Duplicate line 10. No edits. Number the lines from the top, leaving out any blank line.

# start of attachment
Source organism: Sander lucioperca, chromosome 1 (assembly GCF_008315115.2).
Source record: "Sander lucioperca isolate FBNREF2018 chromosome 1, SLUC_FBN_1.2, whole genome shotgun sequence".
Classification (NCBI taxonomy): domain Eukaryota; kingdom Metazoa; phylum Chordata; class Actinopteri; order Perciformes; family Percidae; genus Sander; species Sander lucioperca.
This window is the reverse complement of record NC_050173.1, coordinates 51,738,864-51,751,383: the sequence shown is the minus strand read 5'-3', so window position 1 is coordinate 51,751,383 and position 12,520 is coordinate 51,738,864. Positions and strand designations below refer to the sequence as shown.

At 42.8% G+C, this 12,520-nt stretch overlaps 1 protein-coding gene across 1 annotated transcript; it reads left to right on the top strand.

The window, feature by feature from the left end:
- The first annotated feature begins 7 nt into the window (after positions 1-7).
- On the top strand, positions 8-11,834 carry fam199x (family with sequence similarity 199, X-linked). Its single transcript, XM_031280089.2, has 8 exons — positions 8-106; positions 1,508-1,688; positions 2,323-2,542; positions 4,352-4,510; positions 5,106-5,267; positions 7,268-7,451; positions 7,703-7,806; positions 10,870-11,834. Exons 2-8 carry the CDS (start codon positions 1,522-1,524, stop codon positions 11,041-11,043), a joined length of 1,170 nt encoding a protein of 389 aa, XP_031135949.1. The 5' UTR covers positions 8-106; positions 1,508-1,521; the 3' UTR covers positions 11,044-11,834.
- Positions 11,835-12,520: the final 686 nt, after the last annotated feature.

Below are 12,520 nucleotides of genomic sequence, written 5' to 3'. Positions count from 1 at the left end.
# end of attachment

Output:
Below are 12,520 nucleotides of genomic sequence, written 5' to 3'. Positions count from 1 at the left end.